I had pretty much the exact same symptoms as you, OP, but mine eventually progressed to a continual misfire under any load (once the engine was warmed up)--that sounded and felt horrible (very rough running and way down on power). And yes, it did eventually cause the computer to throw a CEL/service engine soon light, after VERY heavy and long sessions of continual misfire.

In any case, the computer indicated a cylinder 2 misfire. Went the dealer route (took three tries), and they replaced plugs, coil for #2, and all injectors (on BMW's dime in that case). Didn't completely solve the problem, but it made it much better. So, it (root cause) isn't spark or fuel.
My current guess is.....carbon-fouled intake valves.
Galahad, sir, are you saying you are living with some remnant still of the original problem? Did they find carbon fouled intake valves on your engine? (Strange for a DI engine to say the least.)

Without getting too technical it can be explained why a misfire may not illuminate the CEL right away. Don't forget that the fire commands for the coils (and therefore sparkplugs) and the inject signal for the injectors originate outside those components. The source is the ECM but the ECM relies on the crank and cam angle sensors to tell it where the pistons are. The ecm then fires each device at the precise time for best running.
If a plug goes down chances are the CEL is coming on instantly because the ECM wants to save the cats and is going to shut the injector down to prevent fuel from melting down the cat. Assume for a second that the cam angle sensor has a chunk of metal stuck on it, then it might send a signal to the ECM that the piston is at a place it really isn't and the ECM may inject fuel or fire a spark a few degrees out of position. Instant roughness and loss of power follows but no CEL because the ECM thinks it's doing the right thing!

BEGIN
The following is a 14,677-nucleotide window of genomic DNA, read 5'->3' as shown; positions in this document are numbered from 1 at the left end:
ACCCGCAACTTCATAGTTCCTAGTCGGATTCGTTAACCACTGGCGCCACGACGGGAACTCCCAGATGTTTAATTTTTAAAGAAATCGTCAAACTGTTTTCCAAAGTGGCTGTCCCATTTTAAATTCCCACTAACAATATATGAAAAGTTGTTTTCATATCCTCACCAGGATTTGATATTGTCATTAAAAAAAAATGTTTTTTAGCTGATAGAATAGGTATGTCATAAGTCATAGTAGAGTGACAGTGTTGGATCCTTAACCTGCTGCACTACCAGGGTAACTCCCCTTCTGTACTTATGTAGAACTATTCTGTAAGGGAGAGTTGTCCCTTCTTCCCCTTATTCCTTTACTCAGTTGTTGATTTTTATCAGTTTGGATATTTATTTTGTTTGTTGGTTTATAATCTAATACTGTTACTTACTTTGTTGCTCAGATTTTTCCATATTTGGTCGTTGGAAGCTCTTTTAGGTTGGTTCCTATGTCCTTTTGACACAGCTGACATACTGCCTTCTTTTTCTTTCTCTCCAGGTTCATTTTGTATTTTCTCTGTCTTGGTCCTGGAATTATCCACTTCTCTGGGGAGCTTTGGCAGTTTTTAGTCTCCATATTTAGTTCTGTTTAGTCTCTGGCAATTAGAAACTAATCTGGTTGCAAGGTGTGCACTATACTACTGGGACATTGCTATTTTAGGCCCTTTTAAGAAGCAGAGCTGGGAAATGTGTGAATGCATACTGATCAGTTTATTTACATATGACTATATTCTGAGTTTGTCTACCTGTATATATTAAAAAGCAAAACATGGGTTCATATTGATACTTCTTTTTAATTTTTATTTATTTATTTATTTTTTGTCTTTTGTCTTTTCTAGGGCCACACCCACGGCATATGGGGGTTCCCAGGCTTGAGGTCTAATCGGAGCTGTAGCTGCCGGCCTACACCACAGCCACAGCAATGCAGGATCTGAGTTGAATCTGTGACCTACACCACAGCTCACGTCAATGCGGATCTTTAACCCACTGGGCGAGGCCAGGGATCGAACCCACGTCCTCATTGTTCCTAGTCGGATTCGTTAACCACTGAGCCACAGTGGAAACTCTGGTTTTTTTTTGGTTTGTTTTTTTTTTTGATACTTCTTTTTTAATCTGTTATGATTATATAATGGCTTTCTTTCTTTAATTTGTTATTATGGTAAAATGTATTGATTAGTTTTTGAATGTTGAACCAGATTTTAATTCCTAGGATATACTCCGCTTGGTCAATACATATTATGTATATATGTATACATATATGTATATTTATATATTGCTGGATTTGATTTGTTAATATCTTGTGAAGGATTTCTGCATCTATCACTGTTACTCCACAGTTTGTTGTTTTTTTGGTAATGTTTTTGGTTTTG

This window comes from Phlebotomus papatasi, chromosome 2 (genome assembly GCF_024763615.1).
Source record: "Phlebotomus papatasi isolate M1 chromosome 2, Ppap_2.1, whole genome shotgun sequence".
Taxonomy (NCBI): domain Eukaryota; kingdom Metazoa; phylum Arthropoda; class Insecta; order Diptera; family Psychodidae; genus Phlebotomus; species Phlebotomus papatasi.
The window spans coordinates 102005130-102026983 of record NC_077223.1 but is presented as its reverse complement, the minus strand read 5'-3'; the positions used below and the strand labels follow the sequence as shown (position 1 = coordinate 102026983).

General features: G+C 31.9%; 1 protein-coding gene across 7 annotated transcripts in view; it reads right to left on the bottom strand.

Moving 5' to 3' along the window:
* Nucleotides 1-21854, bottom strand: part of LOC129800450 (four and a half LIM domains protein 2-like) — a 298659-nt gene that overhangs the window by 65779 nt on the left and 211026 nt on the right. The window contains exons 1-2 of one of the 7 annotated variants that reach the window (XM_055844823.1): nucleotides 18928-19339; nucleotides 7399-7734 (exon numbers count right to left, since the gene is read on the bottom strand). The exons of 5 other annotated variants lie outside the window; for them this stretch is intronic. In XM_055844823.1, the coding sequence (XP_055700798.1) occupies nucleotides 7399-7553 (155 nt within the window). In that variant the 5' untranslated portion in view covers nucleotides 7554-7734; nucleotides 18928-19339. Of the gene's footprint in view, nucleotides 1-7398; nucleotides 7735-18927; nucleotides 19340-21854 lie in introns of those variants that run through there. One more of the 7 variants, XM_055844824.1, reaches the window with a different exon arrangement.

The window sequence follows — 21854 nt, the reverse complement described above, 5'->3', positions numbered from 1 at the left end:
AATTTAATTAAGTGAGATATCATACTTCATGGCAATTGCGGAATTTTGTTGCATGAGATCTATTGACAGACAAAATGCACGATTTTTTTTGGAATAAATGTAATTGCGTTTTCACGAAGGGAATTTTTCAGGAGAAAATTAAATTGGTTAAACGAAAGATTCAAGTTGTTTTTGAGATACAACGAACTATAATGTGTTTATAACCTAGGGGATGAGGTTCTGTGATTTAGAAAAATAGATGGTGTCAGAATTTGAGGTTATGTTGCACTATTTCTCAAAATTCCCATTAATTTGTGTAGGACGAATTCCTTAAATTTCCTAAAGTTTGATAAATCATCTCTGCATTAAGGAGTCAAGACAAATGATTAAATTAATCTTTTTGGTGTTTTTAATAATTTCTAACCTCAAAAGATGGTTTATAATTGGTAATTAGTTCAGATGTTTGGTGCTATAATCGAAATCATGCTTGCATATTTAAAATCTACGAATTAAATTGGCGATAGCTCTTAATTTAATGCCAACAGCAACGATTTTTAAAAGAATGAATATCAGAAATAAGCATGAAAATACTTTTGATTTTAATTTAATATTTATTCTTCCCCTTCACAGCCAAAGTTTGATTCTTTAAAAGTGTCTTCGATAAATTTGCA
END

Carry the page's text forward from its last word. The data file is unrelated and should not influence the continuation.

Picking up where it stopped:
However, goose the throttle and the situation is magnified, now the ECM sees that the crankshaft velocity does not increase after the 'bad' cylinder is fired and it lights up the CEL. A code is stored saying a particular cylinder is misfiring. It's not a classic misfire, it's the right fuel and the right spark but at the wrong time.
It takes a highly trained tech who knows how to read scanner values, and who doesn't jump to conclusions, to find the real cause of any code.

Last edited by DSXMachina; 09-24-2012 at 10:50 AM.
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  #9  
Old 09-24-2012, 10:59 AM
jburke4689 jburke4689 is online now
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Billome, At 61K, your intake valves are definitey covered with clumps of black goo. I won't throw a CEL just for that. Symptoms seem right too.